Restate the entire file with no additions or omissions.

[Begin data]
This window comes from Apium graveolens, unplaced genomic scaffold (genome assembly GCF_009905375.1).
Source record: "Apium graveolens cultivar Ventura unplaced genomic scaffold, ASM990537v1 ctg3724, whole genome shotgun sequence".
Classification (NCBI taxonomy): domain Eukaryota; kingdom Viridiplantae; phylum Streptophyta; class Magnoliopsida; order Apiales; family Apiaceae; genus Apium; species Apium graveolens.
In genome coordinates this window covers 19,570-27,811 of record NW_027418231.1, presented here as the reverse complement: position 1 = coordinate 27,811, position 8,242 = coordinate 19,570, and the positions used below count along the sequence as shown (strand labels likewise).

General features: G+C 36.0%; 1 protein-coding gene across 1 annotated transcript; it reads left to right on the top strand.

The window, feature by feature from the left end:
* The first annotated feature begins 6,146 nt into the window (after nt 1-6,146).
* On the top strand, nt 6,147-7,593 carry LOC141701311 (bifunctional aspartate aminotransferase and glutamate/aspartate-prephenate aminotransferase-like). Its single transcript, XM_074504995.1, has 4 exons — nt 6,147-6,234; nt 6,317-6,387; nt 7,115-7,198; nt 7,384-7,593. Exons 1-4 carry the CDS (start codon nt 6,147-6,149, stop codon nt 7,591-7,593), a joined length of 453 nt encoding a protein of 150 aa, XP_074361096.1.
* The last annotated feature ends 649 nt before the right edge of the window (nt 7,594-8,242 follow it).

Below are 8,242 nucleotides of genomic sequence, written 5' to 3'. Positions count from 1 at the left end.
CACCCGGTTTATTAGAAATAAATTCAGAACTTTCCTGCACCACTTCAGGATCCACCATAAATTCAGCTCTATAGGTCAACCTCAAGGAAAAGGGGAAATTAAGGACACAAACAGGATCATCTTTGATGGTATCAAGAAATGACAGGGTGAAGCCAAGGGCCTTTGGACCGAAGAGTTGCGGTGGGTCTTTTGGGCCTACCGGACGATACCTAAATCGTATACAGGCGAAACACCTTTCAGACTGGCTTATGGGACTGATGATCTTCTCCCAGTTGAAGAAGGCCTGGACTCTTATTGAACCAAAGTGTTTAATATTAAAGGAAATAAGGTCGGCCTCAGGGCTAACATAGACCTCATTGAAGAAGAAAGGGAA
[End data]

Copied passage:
This window comes from Apium graveolens, unplaced genomic scaffold (genome assembly GCF_009905375.1).
Source record: "Apium graveolens cultivar Ventura unplaced genomic scaffold, ASM990537v1 ctg3724, whole genome shotgun sequence".
Classification (NCBI taxonomy): domain Eukaryota; kingdom Viridiplantae; phylum Streptophyta; class Magnoliopsida; order Apiales; family Apiaceae; genus Apium; species Apium graveolens.
In genome coordinates this window covers 19,570-27,811 of record NW_027418231.1, presented here as the reverse complement: position 1 = coordinate 27,811, position 8,242 = coordinate 19,570, and the positions used below count along the sequence as shown (strand labels likewise).

General features: G+C 36.0%; 1 protein-coding gene across 1 annotated transcript; it reads left to right on the top strand.

The window, feature by feature from the left end:
* The first annotated feature begins 6,146 nt into the window (after nt 1-6,146).
* On the top strand, nt 6,147-7,593 carry LOC141701311 (bifunctional aspartate aminotransferase and glutamate/aspartate-prephenate aminotransferase-like). Its single transcript, XM_074504995.1, has 4 exons — nt 6,147-6,234; nt 6,317-6,387; nt 7,115-7,198; nt 7,384-7,593. Exons 1-4 carry the CDS (start codon nt 6,147-6,149, stop codon nt 7,591-7,593), a joined length of 453 nt encoding a protein of 150 aa, XP_074361096.1.
* The last annotated feature ends 649 nt before the right edge of the window (nt 7,594-8,242 follow it).

Below are 8,242 nucleotides of genomic sequence, written 5' to 3'. Positions count from 1 at the left end.
CACCCGGTTTATTAGAAATAAATTCAGAACTTTCCTGCACCACTTCAGGATCCACCATAAATTCAGCTCTATAGGTCAACCTCAAGGAAAAGGGGAAATTAAGGACACAAACAGGATCATCTTTGATGGTATCAAGAAATGACAGGGTGAAGCCAAGGGCCTTTGGACCGAAGAGTTGCGGTGGGTCTTTTGGGCCTACCGGACGATACCTAAATCGTATACAGGCGAAACACCTTTCAGACTGGCTTATGGGACTGATGATCTTCTCCCAGTTGAAGAAGGCCTGGACTCTTATTGAACCAAAGTGTTTAATATTAAAGGAAATAAGGTCGGCCTCAGGGCTAACATAGACCTCATTGAAGAAGAAAGGGAA